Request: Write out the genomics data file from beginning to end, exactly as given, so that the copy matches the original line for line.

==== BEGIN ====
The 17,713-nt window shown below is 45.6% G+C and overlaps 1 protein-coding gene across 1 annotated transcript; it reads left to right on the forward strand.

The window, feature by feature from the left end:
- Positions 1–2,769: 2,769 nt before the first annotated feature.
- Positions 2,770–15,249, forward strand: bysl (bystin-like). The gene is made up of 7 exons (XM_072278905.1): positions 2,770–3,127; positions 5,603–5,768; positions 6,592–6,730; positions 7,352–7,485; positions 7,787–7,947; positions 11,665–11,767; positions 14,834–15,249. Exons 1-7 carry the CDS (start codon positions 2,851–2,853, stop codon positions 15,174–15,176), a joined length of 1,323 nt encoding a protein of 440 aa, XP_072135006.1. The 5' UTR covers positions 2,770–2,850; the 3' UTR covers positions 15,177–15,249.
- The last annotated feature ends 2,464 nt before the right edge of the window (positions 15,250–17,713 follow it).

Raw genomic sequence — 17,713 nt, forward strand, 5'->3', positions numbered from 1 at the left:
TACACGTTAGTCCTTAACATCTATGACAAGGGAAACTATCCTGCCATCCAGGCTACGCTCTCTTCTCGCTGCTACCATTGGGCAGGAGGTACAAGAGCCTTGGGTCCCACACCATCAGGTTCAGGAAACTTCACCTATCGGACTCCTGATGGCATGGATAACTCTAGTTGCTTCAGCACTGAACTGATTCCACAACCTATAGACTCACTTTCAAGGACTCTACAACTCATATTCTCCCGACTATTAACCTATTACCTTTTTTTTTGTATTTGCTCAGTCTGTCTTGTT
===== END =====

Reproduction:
The 17,713-nt window shown below is 45.6% G+C and overlaps 1 protein-coding gene across 1 annotated transcript; it reads left to right on the forward strand.

The window, feature by feature from the left end:
- Positions 1–2,769: 2,769 nt before the first annotated feature.
- Positions 2,770–15,249, forward strand: bysl (bystin-like). The gene is made up of 7 exons (XM_072278905.1): positions 2,770–3,127; positions 5,603–5,768; positions 6,592–6,730; positions 7,352–7,485; positions 7,787–7,947; positions 11,665–11,767; positions 14,834–15,249. Exons 1-7 carry the CDS (start codon positions 2,851–2,853, stop codon positions 15,174–15,176), a joined length of 1,323 nt encoding a protein of 440 aa, XP_072135006.1. The 5' UTR covers positions 2,770–2,850; the 3' UTR covers positions 15,177–15,249.
- The last annotated feature ends 2,464 nt before the right edge of the window (positions 15,250–17,713 follow it).

Raw genomic sequence — 17,713 nt, forward strand, 5'->3', positions numbered from 1 at the left:
TACACGTTAGTCCTTAACATCTATGACAAGGGAAACTATCCTGCCATCCAGGCTACGCTCTCTTCTCGCTGCTACCATTGGGCAGGAGGTACAAGAGCCTTGGGTCCCACACCATCAGGTTCAGGAAACTTCACCTATCGGACTCCTGATGGCATGGATAACTCTAGTTGCTTCAGCACTGAACTGATTCCACAACCTATAGACTCACTTTCAAGGACTCTACAACTCATATTCTCCCGACTATTAACCTATTACCTTTTTTTTTGTATTTGCTCAGTCTGTCTTGTT